(12) “Loss or damage” means the result of accessing, attempting to access, or causing to be accessed, without effective consent, any computer software, computer program, data, computer, computer system, computer network, or any part thereof, including but not limited to theft, alteration, or destruction of data, security breaches, or disruption of services;

(13) “Owner” means a person who has title, license, or other lawful possession of the property, a person who has the right to restrict access to the property, or a person who has a greater right to possession of the property than the actor;

(14) “Property” includes but is not limited to intellectual property, financial instruments, data, computer programs, documentation associated with data, computers, computer systems and computer programs, all in machine-readable or human-readable form, and any tangible or intangible item of value; and

(15) “Services” includes but is not limited to the use of a computer, a computer system, a computer network, computer software, computer program, or data to perform tasks.


Timber theft and trespass are ongoing problems for woodland owners in Kentucky. Timber theft is the intentional stealing of timber. This involves a criminal trespass and a criminal theft. Timber theft can be criminally prosecuted as a felony and the owner having the timber stolen can seek restitution. Timber trespass is the unintentional harvesting and removal of timber. This occurs when a boundary line is unknowingly crossed in the woods and timber is removed.

Regardless of whether a timber theft or trespass occurs Kentucky has a civil law that provides the “rules” for compensation to landowners having their timber cut. Unfortunately, many local law enforcement agencies are not equipped to handle timber theft or trespass cases and the victim has to assume a significant amount of involvement (monetarily and time) in prosecution and/or settlement. Both woodland owners selling timber and woodland owners wanting to protect timber and woodlands need to understand the law, their risk factors for timber trespass and theft, how to decrease the chances for unauthorized cutting, and finally what to do and how to get help in case of timber issue.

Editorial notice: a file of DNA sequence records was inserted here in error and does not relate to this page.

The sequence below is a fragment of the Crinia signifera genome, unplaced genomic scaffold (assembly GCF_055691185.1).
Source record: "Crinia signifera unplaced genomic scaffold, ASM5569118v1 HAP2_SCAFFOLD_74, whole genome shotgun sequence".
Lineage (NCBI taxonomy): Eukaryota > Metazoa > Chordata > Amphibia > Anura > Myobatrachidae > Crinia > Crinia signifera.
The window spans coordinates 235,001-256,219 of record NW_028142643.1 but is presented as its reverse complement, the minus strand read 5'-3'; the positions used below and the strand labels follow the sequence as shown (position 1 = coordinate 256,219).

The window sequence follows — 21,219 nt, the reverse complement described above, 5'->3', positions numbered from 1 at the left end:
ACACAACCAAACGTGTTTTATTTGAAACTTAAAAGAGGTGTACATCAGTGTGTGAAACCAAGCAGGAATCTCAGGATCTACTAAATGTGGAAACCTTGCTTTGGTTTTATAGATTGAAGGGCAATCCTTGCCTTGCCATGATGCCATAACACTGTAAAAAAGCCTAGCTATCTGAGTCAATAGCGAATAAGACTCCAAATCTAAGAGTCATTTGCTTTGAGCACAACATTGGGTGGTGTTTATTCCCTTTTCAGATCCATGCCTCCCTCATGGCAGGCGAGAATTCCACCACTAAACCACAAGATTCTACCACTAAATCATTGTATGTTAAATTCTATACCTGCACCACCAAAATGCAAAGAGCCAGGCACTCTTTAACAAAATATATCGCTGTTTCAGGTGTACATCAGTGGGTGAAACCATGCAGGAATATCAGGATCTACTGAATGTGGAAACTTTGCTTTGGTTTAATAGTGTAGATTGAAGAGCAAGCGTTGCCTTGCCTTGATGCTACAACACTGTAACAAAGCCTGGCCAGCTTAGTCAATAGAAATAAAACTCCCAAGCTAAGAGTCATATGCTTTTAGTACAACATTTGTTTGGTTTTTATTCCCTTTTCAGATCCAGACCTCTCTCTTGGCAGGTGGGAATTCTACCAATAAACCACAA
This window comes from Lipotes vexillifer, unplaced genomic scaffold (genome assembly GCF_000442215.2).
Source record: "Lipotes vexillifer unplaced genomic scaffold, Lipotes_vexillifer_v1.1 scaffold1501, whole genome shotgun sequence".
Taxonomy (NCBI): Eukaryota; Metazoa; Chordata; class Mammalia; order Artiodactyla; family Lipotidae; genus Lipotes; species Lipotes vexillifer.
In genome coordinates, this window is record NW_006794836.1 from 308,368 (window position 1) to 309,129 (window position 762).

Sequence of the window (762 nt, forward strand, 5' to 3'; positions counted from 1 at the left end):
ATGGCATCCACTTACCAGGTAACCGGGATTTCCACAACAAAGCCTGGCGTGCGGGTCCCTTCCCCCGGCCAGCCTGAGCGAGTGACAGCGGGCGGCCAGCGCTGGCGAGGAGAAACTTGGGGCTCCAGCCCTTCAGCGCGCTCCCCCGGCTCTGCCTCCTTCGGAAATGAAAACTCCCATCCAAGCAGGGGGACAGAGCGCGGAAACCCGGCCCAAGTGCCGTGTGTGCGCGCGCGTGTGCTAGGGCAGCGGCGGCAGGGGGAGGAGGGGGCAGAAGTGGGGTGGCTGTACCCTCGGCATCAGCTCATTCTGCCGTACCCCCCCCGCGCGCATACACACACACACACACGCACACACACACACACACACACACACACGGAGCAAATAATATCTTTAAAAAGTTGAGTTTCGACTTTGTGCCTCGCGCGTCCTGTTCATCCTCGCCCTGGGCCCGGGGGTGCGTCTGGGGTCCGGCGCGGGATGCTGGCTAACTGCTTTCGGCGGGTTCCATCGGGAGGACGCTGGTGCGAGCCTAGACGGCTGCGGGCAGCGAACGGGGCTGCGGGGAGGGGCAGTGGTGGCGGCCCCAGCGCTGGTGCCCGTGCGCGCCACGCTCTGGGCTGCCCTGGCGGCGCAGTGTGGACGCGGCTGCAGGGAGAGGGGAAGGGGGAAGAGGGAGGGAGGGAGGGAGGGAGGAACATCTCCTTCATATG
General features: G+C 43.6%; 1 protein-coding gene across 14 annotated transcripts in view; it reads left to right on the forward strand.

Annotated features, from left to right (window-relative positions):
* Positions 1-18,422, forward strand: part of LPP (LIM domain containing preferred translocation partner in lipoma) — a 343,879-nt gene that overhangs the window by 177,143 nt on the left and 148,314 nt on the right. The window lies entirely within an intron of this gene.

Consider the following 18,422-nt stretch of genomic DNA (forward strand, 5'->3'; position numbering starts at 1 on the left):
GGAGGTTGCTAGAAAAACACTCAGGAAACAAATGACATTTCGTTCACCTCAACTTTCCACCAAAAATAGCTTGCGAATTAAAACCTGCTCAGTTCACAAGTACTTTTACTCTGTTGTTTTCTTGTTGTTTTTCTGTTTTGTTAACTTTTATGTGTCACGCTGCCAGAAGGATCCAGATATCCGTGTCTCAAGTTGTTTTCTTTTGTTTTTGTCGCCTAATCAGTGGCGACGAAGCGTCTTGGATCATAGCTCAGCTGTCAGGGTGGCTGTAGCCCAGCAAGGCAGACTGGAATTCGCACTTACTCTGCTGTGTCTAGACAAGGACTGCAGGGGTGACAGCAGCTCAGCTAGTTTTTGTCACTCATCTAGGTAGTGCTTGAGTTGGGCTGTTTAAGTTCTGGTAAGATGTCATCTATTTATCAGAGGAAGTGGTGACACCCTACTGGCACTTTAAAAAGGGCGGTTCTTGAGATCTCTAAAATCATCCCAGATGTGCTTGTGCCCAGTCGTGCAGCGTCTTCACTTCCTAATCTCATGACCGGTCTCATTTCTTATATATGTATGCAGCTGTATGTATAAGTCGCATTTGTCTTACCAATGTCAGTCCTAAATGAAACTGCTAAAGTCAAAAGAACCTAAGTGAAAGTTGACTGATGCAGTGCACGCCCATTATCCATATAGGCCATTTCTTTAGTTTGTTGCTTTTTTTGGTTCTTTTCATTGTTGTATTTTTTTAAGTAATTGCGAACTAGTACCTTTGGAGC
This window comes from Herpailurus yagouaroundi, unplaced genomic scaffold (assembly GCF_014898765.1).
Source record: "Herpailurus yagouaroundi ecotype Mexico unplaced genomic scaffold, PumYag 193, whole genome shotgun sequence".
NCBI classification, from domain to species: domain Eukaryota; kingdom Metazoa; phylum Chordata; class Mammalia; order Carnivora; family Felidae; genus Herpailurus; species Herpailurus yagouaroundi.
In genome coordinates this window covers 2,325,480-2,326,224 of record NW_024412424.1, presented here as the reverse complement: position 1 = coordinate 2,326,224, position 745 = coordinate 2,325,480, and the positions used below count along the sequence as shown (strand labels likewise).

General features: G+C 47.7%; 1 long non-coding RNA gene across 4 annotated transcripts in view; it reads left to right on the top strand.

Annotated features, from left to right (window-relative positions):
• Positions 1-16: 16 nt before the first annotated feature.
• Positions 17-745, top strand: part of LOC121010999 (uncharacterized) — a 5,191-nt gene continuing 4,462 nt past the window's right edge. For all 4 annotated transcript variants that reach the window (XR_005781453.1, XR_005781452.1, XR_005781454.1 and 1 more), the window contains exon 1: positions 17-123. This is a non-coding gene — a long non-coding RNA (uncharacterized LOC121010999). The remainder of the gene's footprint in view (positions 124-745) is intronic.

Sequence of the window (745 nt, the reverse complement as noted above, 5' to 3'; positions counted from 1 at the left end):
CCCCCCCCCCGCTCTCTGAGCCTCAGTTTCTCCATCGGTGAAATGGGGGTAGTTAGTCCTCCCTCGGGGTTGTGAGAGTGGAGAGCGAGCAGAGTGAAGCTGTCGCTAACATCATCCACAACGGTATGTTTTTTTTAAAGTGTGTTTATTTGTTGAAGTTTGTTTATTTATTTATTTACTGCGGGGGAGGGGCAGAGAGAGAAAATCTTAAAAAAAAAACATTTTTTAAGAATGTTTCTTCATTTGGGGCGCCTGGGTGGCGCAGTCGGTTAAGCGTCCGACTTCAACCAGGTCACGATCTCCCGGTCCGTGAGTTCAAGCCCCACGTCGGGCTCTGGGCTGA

Click on the titles of the following publications for more information on timber theft and trespass:

2016 Report on Timber Theft and Trespass in Kentucky
UK, Cooperative Extension Publication
This six page white paper provides up-to-date, credible, and verifiable information on timber theft and trespass issues in Kentucky.

Timber Trespass and Theft
UK, Cooperative Extension Publication FOR-109
This ten page publication provides detailed information and is recommended for a thorough understanding of theft and trespass. 

Timber Trespass and Theft – Quick Review
UK, Cooperative Extension Publication FOR 08-03
A two-page summary of timber theft and trespass.

Timber Trespass in Kentucky
Kentucky Woodlands Magazine 3(1)
An article from the Kentucky Woodlands Magazine summarizing issues associated with timber trespass and theft.

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A burglary conviction can result in a felony conviction with prison time. Learn about Kentucky's laws and penalties for burglary and criminal trespass.

Burglary typically involves two parts: an unlawful entry into a structure and intent to commit a crime inside. The related crime of trespass involves only the first element—the unlawful entry.